For those looking to get out of their homes without losing their shirts, most of us can’t remember a time when the housing market has been more depressed. While it’s true that the recent $8,000 tax credit has caused a slight up-tick in the number of home sales, that credit is about to expire. With unemployment at two-decade highs, things don’t look promising. Homeowners are increasingly asking: “How do I get someone to buy my home?” The key strategy for home sellers is to do everything possible to make their property as appealing to the largest pool of buyers. Owner financing makes this possible.
Instead of involving a mortgage broker and a bank, the owner offers to take payments from the buyer directly. This is usually done with a promissory note with the terms of the financing legally outlined. The amount involved can be all or any portion of the sale’s proceeds.
Look at it from the buyer’s point of view. We buy houses using several tools to leverage other people’s money and our own to make the deal happen. Owner financing increases the scope of possible buyers because no credit check is required, opening the door allow for those who are repairing their credit. A mortgage may be involved as a portion of the deal, covering some of the costs for the buyer with the owner carrying financing for the remaining portion. Owner financing can serve as one component in a package of financing options for the deal. This just adds one option that makes everything a little more feasible.
There are, of course, advantages and disadvantages to this way of doing business for those looking to sell house fast. The major perk for carrying financing is the nice big weekly checks that come in to the seller. This can increase the household cash flow substantially and can be channeled into investment real estate or other ventures that, if properly handled, could keep the gravy train coming for years to come clear into retirement years. Imagine how your financial picture might be different if your home buyers sent you checks each month of hundreds or even thousands of dollars for years on end with interest. It can really be an excellent investment given that even the lowest mortgage rates far exceed the interest you’d get in, say, a savings account, CD, or money market account.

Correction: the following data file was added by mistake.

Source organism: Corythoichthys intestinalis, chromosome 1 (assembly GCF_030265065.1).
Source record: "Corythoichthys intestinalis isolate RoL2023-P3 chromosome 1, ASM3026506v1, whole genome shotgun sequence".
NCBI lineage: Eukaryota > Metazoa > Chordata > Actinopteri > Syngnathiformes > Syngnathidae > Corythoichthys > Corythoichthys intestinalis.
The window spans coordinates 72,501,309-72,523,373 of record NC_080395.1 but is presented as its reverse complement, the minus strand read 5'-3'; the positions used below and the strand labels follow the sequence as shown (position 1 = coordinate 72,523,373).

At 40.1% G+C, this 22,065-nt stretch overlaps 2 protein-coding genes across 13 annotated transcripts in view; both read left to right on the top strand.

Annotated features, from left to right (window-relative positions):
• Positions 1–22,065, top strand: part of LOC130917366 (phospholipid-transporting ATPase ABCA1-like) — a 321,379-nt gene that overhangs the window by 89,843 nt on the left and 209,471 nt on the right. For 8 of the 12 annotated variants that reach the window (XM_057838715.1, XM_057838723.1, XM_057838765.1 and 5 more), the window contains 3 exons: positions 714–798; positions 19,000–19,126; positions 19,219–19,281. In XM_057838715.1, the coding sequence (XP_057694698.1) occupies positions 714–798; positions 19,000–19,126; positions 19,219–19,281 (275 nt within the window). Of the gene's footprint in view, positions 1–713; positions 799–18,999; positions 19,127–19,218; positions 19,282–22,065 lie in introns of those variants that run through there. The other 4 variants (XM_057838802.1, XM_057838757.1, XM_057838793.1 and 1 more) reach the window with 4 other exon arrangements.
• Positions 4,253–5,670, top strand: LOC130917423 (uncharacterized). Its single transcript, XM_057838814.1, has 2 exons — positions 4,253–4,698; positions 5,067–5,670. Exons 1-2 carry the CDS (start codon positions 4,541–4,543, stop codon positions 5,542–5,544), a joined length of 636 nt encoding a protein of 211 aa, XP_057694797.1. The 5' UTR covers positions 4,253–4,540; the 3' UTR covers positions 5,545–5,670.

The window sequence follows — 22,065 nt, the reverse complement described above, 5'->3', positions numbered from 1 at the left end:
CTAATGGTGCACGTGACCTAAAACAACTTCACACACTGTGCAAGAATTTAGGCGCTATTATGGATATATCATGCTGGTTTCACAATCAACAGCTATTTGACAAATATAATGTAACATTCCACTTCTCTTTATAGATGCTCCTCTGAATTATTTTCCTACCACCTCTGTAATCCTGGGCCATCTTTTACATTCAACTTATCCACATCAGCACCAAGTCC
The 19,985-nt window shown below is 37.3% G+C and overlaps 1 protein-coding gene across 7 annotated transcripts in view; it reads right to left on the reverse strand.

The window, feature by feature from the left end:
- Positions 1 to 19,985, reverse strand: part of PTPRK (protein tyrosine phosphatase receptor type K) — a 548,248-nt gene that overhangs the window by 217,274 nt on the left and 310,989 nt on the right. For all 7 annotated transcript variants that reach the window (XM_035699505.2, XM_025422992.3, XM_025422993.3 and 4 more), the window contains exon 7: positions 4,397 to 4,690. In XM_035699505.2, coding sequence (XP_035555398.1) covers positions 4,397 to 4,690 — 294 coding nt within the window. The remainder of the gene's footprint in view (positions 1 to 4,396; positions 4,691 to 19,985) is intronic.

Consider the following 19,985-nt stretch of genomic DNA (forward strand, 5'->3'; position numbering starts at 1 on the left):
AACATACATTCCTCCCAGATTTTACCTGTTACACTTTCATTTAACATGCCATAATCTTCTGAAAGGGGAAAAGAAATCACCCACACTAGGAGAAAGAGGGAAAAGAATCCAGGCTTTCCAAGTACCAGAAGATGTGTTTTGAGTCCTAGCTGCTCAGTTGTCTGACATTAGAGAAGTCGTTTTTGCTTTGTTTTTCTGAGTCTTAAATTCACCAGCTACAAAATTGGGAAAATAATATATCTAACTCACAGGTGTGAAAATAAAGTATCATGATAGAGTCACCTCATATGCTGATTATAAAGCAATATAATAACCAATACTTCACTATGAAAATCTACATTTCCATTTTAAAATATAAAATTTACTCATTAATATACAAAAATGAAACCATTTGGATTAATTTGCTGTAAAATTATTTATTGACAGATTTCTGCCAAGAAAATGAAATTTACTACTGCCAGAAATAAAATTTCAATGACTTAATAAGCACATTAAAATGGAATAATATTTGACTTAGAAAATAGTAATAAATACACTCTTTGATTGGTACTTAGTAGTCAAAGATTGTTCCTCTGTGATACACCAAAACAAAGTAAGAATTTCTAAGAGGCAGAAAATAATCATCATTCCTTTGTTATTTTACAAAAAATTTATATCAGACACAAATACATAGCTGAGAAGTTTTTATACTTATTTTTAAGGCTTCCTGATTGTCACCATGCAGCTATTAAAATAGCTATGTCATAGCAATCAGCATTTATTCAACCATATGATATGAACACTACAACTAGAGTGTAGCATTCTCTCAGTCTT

Carrying your own financing may also allow you to get out of the home you are trying to sell and allows you to move on with your life. This is because the option will make your home a much more attractive deal to a wider pool of prospective buyers.
Be warned, however, that owner financing carries some significant risks. In some instances it may be advisable to consult with a real estate attorney in drawing up the paperwork. They can help you plan for the worst possible scenarios in dealing with home buyers. This adds to the costs on the seller’s end, but these can be defrayed by having the buyer bear some of those when the deal is drawn up. In any event, doing it on your own is neither smart nor advisable unless the seller has legal expertise in the field of real estate.
Also, sellers looking to relocate and purchase another property don’t have the big pile of cash after their home loan has been serviced. This can leave them in a tougher position when looking to purchase another property. Many sellers are counting on the proceeds of the sale to cover moving costs, and carrying the financing means those funds may not be available in a timely way. Consult with mortgage professionals about the possible impact carrying financing could have on your own purchasing power.
Remember too that while carrying financing can be a good investment, it is not tax-free. Uncle Sam will get a cut of whatever interest you earn. While this is true of any investment, it’s worth considering.
Those looking to sell house fast need become more flexible and aggressive to attract home buyers in Philadelphia or anywhere else. Owner financing is one of the most effective and powerful tools for home sellers to do just that.